Life After College

“Breathe. Let go. And remind yourself that this very moment is the only one you know you have for sure.”
~Oprah Winfrey

Can you believe it’s already Halloween? Spooky season, full of dancing skeletons and pumpkin-colored treats.

In fact, the only thing more terrifying than ghosts and evil spirits is the fact that we seniors will be graduating next spring!

More graduating seniors in 2020 than ever before are attending graduate school. Graduate schools allows students to specialize in specific fields, and have more competitive resumes, but I don’t believe this type of commitment is a good idea for everyone1 (https://www.montclair.edu/newscenter/2020/09/18/graduate-enrollment-sees-unprecedented-growth/ ).

Graduate school costs a lot of money and on top of those costs, the student loans from undergraduate school may need to be paid back as well. (Sure, you can defer those loans, but will the overall costs of undergraduate and graduate loans be worth it in the end?)

It’s important that we consider many different possibilities and act accordingly. In my opinion, let’s do what we can to improve our odds2! (https://www.franklin.edu/blog/how-much-does-a-masters-degree-cost

While I love the prospect of attending graduate school, it would be bad if I neglected the entire career world. Yes, we are in the middle of a pandemic and we don’t know what the future holds, but we can’t let that stop us from taking action to improve the near future!

I’ve been searching for resources, facts, and figures to show you, to give you some hope, and help motivate you to continue persisting this fall. However, finding specific information to answer my MANY career questions was not as easy as expected. 

 

Side note: this is why I love C3. They answer questions search engines cannot. 

For example, what is the likelihood that I will be hired for a job within the first three months of graduating college? How has the pandemic affected employer hiring practices? How is our job hunt different from Coe alumni?

It turns out that data like this takes time to gather, which is why I couldn’t find basic answers to my basic answers (yes, I am salty). For your sake, I persisted and managed to find some answers. 

Coe Stats

For starters, let’s compare the outcomes of Coe graduates to the national average. A majority of students who graduate from Coe do go straight into the workforce, afterall3. (https://www.niche.com/colleges/coe-college/after-college/) Coe’s graduation rate is 66% compared to the national average of only 49%.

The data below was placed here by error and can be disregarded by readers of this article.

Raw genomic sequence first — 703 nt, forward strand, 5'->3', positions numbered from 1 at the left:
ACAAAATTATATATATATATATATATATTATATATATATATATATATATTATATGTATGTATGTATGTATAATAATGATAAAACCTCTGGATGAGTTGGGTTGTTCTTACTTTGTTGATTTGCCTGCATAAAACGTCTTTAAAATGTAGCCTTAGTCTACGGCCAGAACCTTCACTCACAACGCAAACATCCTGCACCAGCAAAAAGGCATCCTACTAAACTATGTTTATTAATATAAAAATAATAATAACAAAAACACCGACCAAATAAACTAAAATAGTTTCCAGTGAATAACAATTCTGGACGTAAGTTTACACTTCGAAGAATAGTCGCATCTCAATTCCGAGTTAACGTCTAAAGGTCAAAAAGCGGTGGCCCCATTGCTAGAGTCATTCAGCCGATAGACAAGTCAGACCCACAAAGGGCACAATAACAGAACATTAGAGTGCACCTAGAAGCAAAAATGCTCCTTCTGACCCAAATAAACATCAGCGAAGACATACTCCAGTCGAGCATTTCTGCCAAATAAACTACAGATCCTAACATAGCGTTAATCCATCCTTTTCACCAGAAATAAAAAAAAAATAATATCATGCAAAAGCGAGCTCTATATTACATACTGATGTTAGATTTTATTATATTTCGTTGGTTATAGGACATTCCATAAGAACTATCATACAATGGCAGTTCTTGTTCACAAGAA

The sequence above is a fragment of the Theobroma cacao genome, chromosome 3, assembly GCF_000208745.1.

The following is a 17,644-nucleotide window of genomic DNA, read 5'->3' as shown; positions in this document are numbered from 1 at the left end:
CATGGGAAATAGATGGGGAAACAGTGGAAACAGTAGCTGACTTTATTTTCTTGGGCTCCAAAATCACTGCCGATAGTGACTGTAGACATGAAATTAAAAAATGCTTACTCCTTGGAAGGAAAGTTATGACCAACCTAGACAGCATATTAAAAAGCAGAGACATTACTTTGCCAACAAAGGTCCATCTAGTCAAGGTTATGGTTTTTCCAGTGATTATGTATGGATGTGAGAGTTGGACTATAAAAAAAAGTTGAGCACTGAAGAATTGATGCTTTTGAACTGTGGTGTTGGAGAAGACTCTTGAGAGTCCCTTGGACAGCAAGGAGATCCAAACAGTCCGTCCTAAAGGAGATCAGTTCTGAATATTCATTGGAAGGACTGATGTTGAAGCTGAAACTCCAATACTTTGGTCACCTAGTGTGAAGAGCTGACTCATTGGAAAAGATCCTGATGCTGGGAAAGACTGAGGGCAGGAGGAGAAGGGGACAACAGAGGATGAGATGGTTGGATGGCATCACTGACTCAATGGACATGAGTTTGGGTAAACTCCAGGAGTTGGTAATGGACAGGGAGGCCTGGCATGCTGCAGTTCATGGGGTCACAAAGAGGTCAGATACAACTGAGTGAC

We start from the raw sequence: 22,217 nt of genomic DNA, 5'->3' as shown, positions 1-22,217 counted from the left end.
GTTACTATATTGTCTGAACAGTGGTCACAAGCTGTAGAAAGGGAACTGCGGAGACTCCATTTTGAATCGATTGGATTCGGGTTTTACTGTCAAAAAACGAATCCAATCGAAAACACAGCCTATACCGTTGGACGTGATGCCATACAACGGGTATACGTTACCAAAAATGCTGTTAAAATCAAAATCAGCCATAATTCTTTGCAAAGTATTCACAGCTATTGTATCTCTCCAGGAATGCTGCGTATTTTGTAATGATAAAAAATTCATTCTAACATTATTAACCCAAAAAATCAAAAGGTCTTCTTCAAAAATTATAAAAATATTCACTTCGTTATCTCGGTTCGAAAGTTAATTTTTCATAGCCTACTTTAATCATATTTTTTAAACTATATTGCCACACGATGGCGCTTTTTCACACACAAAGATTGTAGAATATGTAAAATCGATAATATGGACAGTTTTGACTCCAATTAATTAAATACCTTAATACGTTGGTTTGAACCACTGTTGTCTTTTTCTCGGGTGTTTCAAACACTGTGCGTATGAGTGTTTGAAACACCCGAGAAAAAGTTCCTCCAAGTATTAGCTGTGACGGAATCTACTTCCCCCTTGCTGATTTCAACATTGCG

This means that almost half of those who attend college will graduate, while almost two-thirds of students graduate from Coe. 61% of Coe students graduate within four years, on the other hand, 62% of students complete their degrees within six years4 5. (https://www.collegesimply.com/colleges/iowa/coe-college/outcomes/) (https://nces.ed.gov/programs/coe/indicator_ctr.asp

What the Job Market Really Looks Like

I know some of you may be wondering why I specified “three months” in my question earlier in this post. The answer is that I already know it’s unlikely that I’d land my dream job right after graduation (especially in the spring of 2021).

Why? Because it takes the average college graduate three to six months to secure employment after graduation6.(https://www.washington.edu/doit/what-can-students-do-improve-their-chances-finding-employment-after-college)

Does three months seem like a long time? Perhaps consider the fact that 53% of college graduates were unemployed or employed, but working in a job that didn’t require a bachelor’s degree, last spring.

The jobs immediately available may not be those three-figure careers you’ve been dreaming of. 

I was able to find a source detailing employment stats about college graduates, but it’s sample population were 25 to 34 years olds (not gen Z). This population was on average 87% employed (91% men, 83% women) after obtaining a bachelor’s degree7. (https://nces.ed.gov/fastfacts/display.asp?id=561)

There is one website that focuses on people in our age group, meaning the data is actually relevant for college students: Brookings.edu’s meet the millions of young adults who are out of work8. (https://www.brookings.edu/research/young-adults-who-are-out-of-work/)

In 2019, 6% of the total out-of-work young adults were recent college graduates (22 to 24 years old). 47% percent of the people in the total people in this group were employed, with 58% of the total people in this group continuing to look for work. 66% of our fellow young adults (college grads) lived with their parents, living the middle class lifestyle, while approximately, 25% lived below the poverty line. Yikes! 

Living below the poverty line sounds scary, but there could be a variety of reasons for this. For example, entry-level positions tend to pay less in general. There’s also the fact that many people are underpaid for their work, but that’s another conversation.

So what if a college degree isn’t your golden ticket to your dream salary? The benefits still outweigh the cons (in my opinion). Don’t believe me? Keep reading, I’ll change your mind. 

This is one of a series of posts I’m bringing over from my time as a student blogger at my undergrad alma mater. 

Life After College

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